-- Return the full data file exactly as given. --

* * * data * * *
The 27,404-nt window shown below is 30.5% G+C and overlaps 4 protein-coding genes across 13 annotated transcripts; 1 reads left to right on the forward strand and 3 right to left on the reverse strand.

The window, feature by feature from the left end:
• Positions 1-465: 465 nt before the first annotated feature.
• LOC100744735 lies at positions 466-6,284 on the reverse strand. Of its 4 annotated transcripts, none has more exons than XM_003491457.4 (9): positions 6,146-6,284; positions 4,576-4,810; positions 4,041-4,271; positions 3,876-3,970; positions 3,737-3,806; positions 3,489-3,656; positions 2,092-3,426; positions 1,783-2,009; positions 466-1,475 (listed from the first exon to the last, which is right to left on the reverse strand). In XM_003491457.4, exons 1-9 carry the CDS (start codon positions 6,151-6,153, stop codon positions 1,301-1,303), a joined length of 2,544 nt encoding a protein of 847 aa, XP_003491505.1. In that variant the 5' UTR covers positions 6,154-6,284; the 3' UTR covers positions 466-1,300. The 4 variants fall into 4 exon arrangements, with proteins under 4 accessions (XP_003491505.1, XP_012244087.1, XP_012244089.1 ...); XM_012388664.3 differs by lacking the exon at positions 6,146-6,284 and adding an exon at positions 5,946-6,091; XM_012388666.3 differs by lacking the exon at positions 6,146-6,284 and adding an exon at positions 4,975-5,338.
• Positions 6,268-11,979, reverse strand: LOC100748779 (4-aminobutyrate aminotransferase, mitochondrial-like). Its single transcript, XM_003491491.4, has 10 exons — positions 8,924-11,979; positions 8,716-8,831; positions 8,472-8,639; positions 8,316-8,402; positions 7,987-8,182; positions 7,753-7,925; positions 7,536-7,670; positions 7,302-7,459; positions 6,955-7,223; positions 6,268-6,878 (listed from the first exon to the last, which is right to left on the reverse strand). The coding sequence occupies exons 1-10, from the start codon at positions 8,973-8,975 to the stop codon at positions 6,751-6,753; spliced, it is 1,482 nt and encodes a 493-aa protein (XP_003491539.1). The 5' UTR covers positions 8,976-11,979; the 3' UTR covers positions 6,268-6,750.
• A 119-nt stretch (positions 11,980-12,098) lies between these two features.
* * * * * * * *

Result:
The 27,404-nt window shown below is 30.5% G+C and overlaps 4 protein-coding genes across 13 annotated transcripts; 1 reads left to right on the forward strand and 3 right to left on the reverse strand.

The window, feature by feature from the left end:
• Positions 1-465: 465 nt before the first annotated feature.
• LOC100744735 lies at positions 466-6,284 on the reverse strand. Of its 4 annotated transcripts, none has more exons than XM_003491457.4 (9): positions 6,146-6,284; positions 4,576-4,810; positions 4,041-4,271; positions 3,876-3,970; positions 3,737-3,806; positions 3,489-3,656; positions 2,092-3,426; positions 1,783-2,009; positions 466-1,475 (listed from the first exon to the last, which is right to left on the reverse strand). In XM_003491457.4, exons 1-9 carry the CDS (start codon positions 6,151-6,153, stop codon positions 1,301-1,303), a joined length of 2,544 nt encoding a protein of 847 aa, XP_003491505.1. In that variant the 5' UTR covers positions 6,154-6,284; the 3' UTR covers positions 466-1,300. The 4 variants fall into 4 exon arrangements, with proteins under 4 accessions (XP_003491505.1, XP_012244087.1, XP_012244089.1 ...); XM_012388664.3 differs by lacking the exon at positions 6,146-6,284 and adding an exon at positions 5,946-6,091; XM_012388666.3 differs by lacking the exon at positions 6,146-6,284 and adding an exon at positions 4,975-5,338.
• Positions 6,268-11,979, reverse strand: LOC100748779 (4-aminobutyrate aminotransferase, mitochondrial-like). Its single transcript, XM_003491491.4, has 10 exons — positions 8,924-11,979; positions 8,716-8,831; positions 8,472-8,639; positions 8,316-8,402; positions 7,987-8,182; positions 7,753-7,925; positions 7,536-7,670; positions 7,302-7,459; positions 6,955-7,223; positions 6,268-6,878 (listed from the first exon to the last, which is right to left on the reverse strand). The coding sequence occupies exons 1-10, from the start codon at positions 8,973-8,975 to the stop codon at positions 6,751-6,753; spliced, it is 1,482 nt and encodes a 493-aa protein (XP_003491539.1). The 5' UTR covers positions 8,976-11,979; the 3' UTR covers positions 6,268-6,750.
• A 119-nt stretch (positions 11,980-12,098) lies between these two features.